• Texas hunter bags rhino on controversial Namibia hunt

    Published: Wed, May 20, 2015

    In January 2014, Corey Knowlton bid $350,000 for a permit to hunt and kill a black rhino in Namibia, CNN reports. He won the permit and became a target himself. The hunt is now complete. A rhino is dead.

  • Report: Former Thunder coach Scott Brooks passing on interviews, likely sitting out next season

    Updated: Wed, May 20, 2015

    According to a report from Yahoo.com, Former Oklahoma City Thunder coach Scott Brooks plans to pass on interview chances with the Denver Nuggets and New Orleans Pelicans and appears inclined to sit out the 2015-16 season, league sources told Yahoo Sports. Brooks, 49, wants to coach again but plans to take the year to look at television opportunities and reconnect with his family living in California, sources said. After missing the playoffs because of a bevy of injuries this year, Oklahoma City fired Brooks in April. Billy Donovan was hired in May to take over as the Thunder's head man.

  • Google Maps search for a certain racial slur takes some to White House

    Published: Wed, May 20, 2015

    Typing a combination of a racial slur and the word "house" into Google Maps is pulling up the White House for some users, USA TODAY reports. Howard University alumni Bomani Buckhalter told the Huffington Post that friends told him that searching "N***** house" in Google Maps pulled up 1600 Pennsylvania Ave.

  • World's first Go Kart coaster ready to roll

    Published: Wed, May 20, 2015

    Take the thrill of a roller coaster and the competitive spirit of a Go Kart, put them together and you have the Cyclone, billed as the world's first cart coaster, USA TODAY reports. Construction of the five-story attraction at Jolly Roger Amusement Park here started the day after Labor Day and finished around the end of the year, according to Dean Langrall, director of sales and marketing for Jolly Roger Parks.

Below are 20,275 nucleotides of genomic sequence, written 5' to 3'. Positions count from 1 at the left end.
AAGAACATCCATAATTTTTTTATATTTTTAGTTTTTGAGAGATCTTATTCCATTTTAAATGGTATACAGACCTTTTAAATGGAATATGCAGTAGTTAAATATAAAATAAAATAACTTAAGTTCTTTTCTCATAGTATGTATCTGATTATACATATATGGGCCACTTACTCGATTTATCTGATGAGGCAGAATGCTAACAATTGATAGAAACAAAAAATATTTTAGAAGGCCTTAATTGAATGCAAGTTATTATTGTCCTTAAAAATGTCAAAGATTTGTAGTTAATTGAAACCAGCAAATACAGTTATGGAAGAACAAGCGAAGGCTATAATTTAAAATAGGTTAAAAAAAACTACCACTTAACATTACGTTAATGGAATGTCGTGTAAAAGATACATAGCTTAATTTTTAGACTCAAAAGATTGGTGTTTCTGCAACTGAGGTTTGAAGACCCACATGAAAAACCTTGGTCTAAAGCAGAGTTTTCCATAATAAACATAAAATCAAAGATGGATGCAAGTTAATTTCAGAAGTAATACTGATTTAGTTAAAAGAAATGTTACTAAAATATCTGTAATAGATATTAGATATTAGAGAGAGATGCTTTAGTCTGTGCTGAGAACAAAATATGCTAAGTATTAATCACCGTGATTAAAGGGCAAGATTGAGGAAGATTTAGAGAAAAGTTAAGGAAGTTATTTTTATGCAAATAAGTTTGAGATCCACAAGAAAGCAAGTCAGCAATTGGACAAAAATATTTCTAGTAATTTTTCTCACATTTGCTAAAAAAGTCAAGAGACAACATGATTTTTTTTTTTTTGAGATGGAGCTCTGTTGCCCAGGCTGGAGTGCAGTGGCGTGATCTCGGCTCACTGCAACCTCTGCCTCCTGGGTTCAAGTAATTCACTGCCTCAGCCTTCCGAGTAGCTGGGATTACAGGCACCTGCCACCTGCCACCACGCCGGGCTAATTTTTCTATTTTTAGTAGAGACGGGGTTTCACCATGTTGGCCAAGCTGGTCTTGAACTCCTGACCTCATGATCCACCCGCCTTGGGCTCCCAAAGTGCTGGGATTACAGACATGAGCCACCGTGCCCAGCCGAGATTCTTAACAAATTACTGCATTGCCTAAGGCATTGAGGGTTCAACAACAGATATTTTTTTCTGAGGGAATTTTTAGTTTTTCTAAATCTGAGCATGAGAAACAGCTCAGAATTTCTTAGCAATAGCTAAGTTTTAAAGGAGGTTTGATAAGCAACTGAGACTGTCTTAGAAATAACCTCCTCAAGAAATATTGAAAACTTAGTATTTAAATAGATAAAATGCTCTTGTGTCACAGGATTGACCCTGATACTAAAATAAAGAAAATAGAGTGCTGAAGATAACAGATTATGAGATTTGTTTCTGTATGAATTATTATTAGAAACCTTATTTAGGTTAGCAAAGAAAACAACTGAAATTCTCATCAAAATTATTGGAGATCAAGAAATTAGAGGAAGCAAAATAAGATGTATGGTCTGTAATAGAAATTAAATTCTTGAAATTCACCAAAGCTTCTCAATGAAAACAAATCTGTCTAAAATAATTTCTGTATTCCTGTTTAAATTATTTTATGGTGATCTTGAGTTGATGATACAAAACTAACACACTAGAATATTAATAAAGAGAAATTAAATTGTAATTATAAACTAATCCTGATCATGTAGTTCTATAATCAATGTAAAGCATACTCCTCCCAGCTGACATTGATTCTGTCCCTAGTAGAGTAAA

• Surprise! Bill Murray crawls out of a cake for last Letterman appearance

    Published: Wed, May 20, 2015

    Things were bound to get weird on last night’s Letterman, where Bill Murray stopped by for the Late Show’s second-to-last episode, USA TODAY reports. Murray and Letterman go way back — he was the first guest on two of Letterman’s Late Show incarnations — so what better way to say goodbye than covering everyone in icing?

  • Osama bin Laden's 'Bookshelf': Documents Reveal Obsession With Conspiracies

    Published: Wed, May 20, 2015

    In the Pakistani redoubt where he hid for years from American intelligence services, NBC News reports Osama bin Laden kept a collection of English-language books that indulged his interest in conspiracy theories about the United States, newly released documents show. The books were found in bin Laden's compound in Abbottabad, Pakistan, after U.S. special forces raided the residence and killed him on May 1, 2011. The list of books were among hundreds of documents released Wednesday by the Office of the Director of National Intelligence — all under the heading "Bin Laden's Bookshelf." They range from the private — personal letters, internal al Qaeda messages and operational analyses to the publicly available — government reports, religious tracts, news articles and maps.